By Mark L. Chambers

Are you worried about the security of your AirPort wireless network? Imagine someone in the next apartment or house — or standing right in your street — intercepting and monitoring your data from your wireless network.

But before you decide to toss the idea of a wireless network, keep this in mind: Even though it is technically possible that someone might camp out on your doorstep in order to gain access to your wireless network, for most home networks, this possibility isn’t very probable.

Even if someone tries to gain access to your wireless network and perhaps even sniff your network — a techno-nerd term meaning to record all the data flying around a network — there isn’t a whole lot someone can do with that information.

If a legitimate user on your wireless network connects to your computer and starts transferring a file, a would-be hacker could potentially record all the traffic and then reconstruct the file that was sent from the data that was recorded. In other words, a hacker could grab that user’s username and password. That’s where WPA comes in.

WPA and WPA2 security for your MacBook

Wi-Fi Protected Access, or WPA, is A Good Thing (even if it makes for a silly-sounding acronym). It’s currently the standard encryption protocol offered for home wireless networking — the WPA2 standard is the latest version, and is even better at defending your wireless network.

As you might expect, all of Apple’s current AirPort wireless hardware supports WPA2 security, as does most of the wireless hardware you’ll find on the shelf at your local Hardware Heaven electronics store. (It’s still a good idea to check the specifications on the box, though, to make sure that WPA2 is supported.)

WPA2 works well as a deterrent to keep the wrong people out of your stuff. Although WPA2 isn’t going to ward off the spies at the National Security Agency, it’s good enough to protect home and small-business networks.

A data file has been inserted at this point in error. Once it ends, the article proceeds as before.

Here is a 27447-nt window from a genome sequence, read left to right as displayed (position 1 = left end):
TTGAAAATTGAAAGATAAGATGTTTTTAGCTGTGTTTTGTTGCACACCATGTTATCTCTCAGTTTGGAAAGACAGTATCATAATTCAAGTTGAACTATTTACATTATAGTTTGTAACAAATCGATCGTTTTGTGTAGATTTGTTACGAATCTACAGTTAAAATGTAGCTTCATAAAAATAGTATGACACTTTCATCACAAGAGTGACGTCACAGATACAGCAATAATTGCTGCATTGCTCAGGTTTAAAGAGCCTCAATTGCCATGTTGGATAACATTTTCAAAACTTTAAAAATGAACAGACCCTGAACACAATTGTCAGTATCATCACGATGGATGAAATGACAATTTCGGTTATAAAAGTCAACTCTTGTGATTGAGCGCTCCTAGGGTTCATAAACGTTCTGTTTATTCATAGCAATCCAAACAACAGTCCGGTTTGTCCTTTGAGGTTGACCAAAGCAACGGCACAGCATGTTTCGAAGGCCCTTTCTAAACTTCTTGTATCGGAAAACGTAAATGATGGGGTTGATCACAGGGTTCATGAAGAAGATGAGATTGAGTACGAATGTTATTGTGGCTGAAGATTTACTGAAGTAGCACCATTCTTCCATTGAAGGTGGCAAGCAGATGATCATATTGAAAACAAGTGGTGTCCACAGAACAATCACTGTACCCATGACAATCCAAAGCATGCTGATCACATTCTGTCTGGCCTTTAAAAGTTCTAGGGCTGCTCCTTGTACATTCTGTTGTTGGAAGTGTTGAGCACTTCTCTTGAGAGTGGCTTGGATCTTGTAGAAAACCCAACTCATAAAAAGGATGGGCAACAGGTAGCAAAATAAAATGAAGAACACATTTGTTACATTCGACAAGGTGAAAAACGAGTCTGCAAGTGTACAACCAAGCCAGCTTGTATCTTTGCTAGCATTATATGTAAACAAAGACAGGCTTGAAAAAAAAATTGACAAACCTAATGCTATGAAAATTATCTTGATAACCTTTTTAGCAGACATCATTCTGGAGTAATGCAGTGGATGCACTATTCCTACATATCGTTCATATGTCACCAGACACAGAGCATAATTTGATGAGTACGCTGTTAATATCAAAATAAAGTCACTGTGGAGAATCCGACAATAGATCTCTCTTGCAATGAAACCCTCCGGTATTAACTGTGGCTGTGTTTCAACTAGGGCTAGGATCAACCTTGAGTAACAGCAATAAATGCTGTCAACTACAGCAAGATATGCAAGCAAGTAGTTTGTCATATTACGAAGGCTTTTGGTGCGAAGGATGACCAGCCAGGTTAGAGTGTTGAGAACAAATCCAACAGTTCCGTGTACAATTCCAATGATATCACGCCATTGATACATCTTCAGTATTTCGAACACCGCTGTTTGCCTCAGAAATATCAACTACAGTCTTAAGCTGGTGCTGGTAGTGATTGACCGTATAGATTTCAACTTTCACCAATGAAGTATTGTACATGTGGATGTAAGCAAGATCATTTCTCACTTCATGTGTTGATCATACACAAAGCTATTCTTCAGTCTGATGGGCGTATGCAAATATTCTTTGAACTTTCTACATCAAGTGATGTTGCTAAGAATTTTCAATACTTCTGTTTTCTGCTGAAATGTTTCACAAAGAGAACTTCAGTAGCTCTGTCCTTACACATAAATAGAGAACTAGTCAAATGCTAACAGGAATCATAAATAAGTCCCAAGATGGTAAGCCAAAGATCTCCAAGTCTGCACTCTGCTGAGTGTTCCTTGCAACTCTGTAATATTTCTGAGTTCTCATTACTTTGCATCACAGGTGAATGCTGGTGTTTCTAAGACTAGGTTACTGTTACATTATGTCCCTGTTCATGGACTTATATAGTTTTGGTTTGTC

WEP for your MacBook

WEP is an old friend. Short for Wired Equivalency Privacy, it’s another ridiculous acronym for another wireless security system. WEP was one of the first widely supported wireless encryption schemes, but in today’s world, WEP is now outdated and pretty easy for a hacker to outwit.

Apple’s implementation of WEP comes in two varieties: 40 bit and 128 bit. The more bits used in the encryption, the more secure (and the better) it is.

To use WEP, you need to select a WEP key, which is really just a code word:

  • The longer the key, the better.

  • When making a key, use something like ab8sher7234ksief87 (something that’s random with letters and numbers) as opposed to something, like mykey, that’s easily guessed.

If you’re using an Ad Hoc wireless network, all the computers need to have their wireless network card configured with the same WEP key in order to communicate. If you’re using a wireless access point to connect to the rest of the network, you need to use the same key on your computers that you’ve configured on your wireless access point.

One thing to note about WEP is that it’s been broken, meaning that someone has figured out how to undo the encryption that WEP provides. For businesses, especially those with sensitive data, WEP isn’t a good security solution.

LEAP security standard for MacBook networking

Lightweight Extensible Authentication Protocol (LEAP) is an encryption protocol developed by Cisco Systems for superior security in the business world. To use LEAP, you need to have a server that’s set up to enable users to log in to gain permission to the wireless network.

After you initially log in (authenticate) to your network, LEAP changes encryption keys on the fly at a time interval that you determine. You could set it so that every 15 minutes your encryption key is changed: Even if someone is in that hypothetical tent on your front lawn, he could never record enough packets to figure out your key because it changes so often.

All current AirPort Extreme wireless network cards and Base Stations are compatible with the Cisco LEAP for higher security.